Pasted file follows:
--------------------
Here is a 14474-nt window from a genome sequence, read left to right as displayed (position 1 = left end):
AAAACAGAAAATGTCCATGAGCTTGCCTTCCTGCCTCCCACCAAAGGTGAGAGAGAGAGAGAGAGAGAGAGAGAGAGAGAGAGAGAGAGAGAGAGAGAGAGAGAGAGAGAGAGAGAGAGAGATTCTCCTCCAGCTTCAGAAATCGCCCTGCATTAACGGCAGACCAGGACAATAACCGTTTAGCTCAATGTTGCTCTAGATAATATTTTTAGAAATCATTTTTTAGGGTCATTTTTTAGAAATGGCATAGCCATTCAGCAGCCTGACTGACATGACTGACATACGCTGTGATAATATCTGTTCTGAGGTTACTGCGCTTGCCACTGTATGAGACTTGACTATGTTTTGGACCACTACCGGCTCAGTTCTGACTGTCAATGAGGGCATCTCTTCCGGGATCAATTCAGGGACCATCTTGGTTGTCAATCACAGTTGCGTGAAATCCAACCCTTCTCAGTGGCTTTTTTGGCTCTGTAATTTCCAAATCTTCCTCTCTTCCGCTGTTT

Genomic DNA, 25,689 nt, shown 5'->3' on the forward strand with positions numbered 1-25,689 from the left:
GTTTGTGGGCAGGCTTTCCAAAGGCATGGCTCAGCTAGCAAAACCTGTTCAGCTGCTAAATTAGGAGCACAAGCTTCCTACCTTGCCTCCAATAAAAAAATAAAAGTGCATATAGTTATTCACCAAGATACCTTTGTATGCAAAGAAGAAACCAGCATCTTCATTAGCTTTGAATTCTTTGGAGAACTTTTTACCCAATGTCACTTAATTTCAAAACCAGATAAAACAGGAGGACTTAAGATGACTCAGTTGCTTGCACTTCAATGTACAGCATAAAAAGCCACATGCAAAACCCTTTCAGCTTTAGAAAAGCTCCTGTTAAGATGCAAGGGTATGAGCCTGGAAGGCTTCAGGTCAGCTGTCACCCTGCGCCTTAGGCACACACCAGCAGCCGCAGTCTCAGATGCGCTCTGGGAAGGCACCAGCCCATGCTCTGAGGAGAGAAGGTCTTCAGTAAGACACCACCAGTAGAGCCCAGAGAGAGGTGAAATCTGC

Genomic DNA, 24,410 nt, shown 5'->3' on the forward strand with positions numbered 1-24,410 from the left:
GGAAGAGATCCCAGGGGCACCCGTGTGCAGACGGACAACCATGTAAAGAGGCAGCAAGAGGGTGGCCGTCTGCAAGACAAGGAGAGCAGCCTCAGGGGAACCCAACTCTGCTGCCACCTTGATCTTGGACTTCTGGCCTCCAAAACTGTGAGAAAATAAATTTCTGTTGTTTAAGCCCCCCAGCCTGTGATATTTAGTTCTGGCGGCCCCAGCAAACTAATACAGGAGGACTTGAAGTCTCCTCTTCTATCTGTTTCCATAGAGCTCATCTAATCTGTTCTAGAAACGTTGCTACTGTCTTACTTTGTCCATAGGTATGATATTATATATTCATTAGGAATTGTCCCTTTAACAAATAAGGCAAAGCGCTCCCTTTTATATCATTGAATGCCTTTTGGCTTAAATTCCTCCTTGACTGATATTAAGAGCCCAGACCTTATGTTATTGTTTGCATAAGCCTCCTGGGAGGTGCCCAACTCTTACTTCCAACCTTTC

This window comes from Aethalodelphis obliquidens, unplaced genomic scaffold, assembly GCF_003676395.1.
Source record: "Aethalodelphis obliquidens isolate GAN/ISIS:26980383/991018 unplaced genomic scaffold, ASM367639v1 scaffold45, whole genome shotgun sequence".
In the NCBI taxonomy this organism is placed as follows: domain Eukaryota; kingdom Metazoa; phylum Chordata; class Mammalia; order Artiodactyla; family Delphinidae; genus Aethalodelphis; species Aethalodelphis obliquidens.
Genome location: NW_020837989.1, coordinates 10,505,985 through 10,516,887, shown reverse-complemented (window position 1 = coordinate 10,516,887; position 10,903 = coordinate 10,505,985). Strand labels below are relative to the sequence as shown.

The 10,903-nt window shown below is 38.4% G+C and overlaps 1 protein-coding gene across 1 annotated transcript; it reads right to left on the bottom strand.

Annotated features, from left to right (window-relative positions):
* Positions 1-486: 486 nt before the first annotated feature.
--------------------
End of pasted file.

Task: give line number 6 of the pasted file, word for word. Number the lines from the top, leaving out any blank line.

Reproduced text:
GGAAGAGATCCCAGGGGCACCCGTGTGCAGACGGACAACCATGTAAAGAGGCAGCAAGAGGGTGGCCGTCTGCAAGACAAGGAGAGCAGCCTCAGGGGAACCCAACTCTGCTGCCACCTTGATCTTGGACTTCTGGCCTCCAAAACTGTGAGAAAATAAATTTCTGTTGTTTAAGCCCCCCAGCCTGTGATATTTAGTTCTGGCGGCCCCAGCAAACTAATACAGGAGGACTTGAAGTCTCCTCTTCTATCTGTTTCCATAGAGCTCATCTAATCTGTTCTAGAAACGTTGCTACTGTCTTACTTTGTCCATAGGTATGATATTATATATTCATTAGGAATTGTCCCTTTAACAAATAAGGCAAAGCGCTCCCTTTTATATCATTGAATGCCTTTTGGCTTAAATTCCTCCTTGACTGATATTAAGAGCCCAGACCTTATGTTATTGTTTGCATAAGCCTCCTGGGAGGTGCCCAACTCTTACTTCCAACCTTTC